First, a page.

For dividend growth investors looking at REITs as a source of growth, you could do worse than to consider Omega Health Investors (OHI). Currently yielding nearly 7.4%, the company is a dividend machine - with a decade and a half of year over year dividend growth and quarterly increases over the last 5 years, OHI has given investors reason to stick with the health care REIT.
There have recently been flurry of articles published on SA about Omega Health Investors. I won't rehash them here. Most have been bullish, focusing on the demographics of the United States and Europe, but Michael Boyd's recent article lays out the bearish case. (Take a look also at The Knife Catcher's article for a rewrite of The Beatles' song Let It Be as a tribute to OHI.)
Simply put, OHI's business focuses on health care properties. They have a large portfolio with nearly 1,000 properties across the US and the UK and are the largest REIT focused on skilled nursing facilities.
The powerful combination of above average yield and decent dividend growth makes the REIT appealing to income investors. As noted above, for the last 5 years OHI has increased its payout each quarter. While the individual increases of a penny or two don't seem like much, the cumulative effect is powerful. In the 5 years ending in 2016, OHI's average dividend growth rate was 8.8%; over the last 10 years, the dividend growth has averaged 9.4% annually.
Regardless of an excellent dividend growth history, it is possible to buy a company at the wrong time. I use technical analysis to help identify lower-risk buy points. OHI recently confirmed a bullish double bottom pattern on its daily chart which I believe represents a low risk entry point for the healthcare REIT.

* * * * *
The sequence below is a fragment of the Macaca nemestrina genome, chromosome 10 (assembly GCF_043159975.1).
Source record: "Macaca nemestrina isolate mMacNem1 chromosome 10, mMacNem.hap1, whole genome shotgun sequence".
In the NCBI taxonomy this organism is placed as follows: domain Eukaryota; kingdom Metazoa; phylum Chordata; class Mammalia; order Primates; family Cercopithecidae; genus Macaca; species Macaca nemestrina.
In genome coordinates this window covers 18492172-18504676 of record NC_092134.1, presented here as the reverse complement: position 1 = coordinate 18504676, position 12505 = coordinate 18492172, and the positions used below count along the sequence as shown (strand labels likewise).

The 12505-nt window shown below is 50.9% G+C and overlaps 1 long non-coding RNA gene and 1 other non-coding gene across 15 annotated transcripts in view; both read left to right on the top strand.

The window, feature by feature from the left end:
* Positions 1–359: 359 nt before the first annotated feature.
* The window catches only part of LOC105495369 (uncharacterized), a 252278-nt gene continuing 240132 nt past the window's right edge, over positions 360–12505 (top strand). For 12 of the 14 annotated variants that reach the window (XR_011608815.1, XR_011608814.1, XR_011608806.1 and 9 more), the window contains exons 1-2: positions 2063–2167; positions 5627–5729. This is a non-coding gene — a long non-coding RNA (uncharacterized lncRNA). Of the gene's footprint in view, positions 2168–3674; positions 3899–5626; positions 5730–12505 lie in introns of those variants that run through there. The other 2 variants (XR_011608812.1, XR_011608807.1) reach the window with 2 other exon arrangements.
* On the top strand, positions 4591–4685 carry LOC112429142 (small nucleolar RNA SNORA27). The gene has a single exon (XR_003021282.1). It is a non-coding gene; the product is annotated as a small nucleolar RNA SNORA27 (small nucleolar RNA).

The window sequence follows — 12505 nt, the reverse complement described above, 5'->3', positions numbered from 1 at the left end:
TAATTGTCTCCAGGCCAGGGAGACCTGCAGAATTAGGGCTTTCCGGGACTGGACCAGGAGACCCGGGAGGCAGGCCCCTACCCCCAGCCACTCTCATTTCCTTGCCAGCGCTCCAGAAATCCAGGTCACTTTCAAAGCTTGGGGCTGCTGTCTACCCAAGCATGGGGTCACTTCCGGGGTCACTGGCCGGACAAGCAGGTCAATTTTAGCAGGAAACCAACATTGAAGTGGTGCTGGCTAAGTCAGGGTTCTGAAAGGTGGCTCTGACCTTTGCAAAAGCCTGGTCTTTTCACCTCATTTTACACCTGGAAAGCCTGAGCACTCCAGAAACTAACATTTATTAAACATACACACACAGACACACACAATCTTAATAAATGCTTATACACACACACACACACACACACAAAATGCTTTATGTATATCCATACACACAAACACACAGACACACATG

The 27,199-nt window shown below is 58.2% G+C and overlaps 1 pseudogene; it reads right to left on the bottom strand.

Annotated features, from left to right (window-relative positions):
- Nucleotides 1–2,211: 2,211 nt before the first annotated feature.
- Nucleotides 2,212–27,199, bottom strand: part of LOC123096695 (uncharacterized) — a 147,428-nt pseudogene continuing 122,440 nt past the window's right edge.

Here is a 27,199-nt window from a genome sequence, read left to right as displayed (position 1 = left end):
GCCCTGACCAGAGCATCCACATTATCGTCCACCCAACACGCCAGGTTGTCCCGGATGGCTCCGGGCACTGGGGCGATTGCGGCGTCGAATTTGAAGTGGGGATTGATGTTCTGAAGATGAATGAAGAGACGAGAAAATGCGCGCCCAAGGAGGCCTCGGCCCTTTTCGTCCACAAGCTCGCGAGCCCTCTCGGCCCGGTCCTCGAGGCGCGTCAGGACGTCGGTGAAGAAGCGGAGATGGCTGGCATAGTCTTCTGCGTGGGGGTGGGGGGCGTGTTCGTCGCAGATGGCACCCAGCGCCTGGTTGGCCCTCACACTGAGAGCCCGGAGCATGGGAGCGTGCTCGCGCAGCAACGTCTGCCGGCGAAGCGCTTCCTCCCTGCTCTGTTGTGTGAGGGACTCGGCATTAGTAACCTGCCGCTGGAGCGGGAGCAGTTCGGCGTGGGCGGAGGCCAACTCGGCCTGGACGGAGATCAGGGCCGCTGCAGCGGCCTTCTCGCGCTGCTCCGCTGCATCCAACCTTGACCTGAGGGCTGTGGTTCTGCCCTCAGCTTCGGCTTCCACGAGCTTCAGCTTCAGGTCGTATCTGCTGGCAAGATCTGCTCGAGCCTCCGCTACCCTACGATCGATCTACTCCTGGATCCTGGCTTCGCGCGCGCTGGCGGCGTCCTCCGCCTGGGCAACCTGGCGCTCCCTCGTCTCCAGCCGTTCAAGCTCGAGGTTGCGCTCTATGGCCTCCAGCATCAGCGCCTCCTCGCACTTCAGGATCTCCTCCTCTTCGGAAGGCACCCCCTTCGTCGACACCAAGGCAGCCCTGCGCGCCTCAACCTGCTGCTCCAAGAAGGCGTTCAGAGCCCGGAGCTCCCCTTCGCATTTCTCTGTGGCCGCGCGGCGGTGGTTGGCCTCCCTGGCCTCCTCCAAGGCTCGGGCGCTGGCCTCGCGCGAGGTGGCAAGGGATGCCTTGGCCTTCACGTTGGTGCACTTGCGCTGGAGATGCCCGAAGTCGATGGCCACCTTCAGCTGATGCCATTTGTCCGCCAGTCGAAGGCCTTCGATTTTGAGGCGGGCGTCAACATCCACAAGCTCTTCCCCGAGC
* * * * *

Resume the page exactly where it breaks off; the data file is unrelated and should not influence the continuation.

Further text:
The Double Bottom Pattern
The double bottom pattern is a bullish pattern that can form on a chart of any timescale. The pattern looks like a "W", with the stock trending downward, bouncing to an intermediate peak, reversing downward again to a second bottom, and then bouncing again to above the prior intermediate peak. For certain double bottom patterns, the 2nd bottom will be slightly below the first bottom, which has the effect of scaring out investors who sell once the first bottom is broken.
The pattern is confirmed on a break above the intermediate peak (the middle of the "W").
OHI has formed and confirmed a bullish double bottom pattern as I note on the chart below:
Note that the second bottom in late May undercut the first bottom in early May. On Friday, OHI broke above the midpoint of the "W", confirming the bullish pattern. Even better, it did it on above average volume, demonstrating investor enthusiasm. The only concern that I have is the oversold signals on the Relative Strength Index (>70) and on the Full Stochastics (>80). That, in conjunction with the resistance around 34.50 indicates a possibility for the stock to stall or even pullback to support at the "W" midpoint.
One way to play this is to take an initial partial position now that the pattern has confirmed, and add to it if the stock breaks above the prior high at 34.50. While I will likely do this, you need to invest at your comfort level.
What Could Go Wrong
Mr. Market has an annoying habit of maximizing investors' pain. Any pullback below the midpoint of the "W" pattern at 33.75 indicates that the breakout has failed. There's always a possibility of a "bull trap" like this; you should be aware of the possibility and understand the risks.
The bright side is that if the stock ends up range-bound, investors will be rewarded (to the tune of a 7.4% yield) for sitting tight and waiting.
As a health care REIT, OHI has demographics on its side. With a bullish pattern confirmed, investors are likely to be rewarded with capital gains but even if the stock stalls, the outsized yield and good dividend growth means investors can sit and collect a growing dividend.
Disclosure: I/we have no positions in any stocks mentioned, but may initiate a long position in OHI over the next 72 hours.
I wrote this article myself, and it expresses my own opinions. I am not receiving compensation for it (other than from Seeking Alpha). I have no business relationship with any company whose stock is mentioned in this article.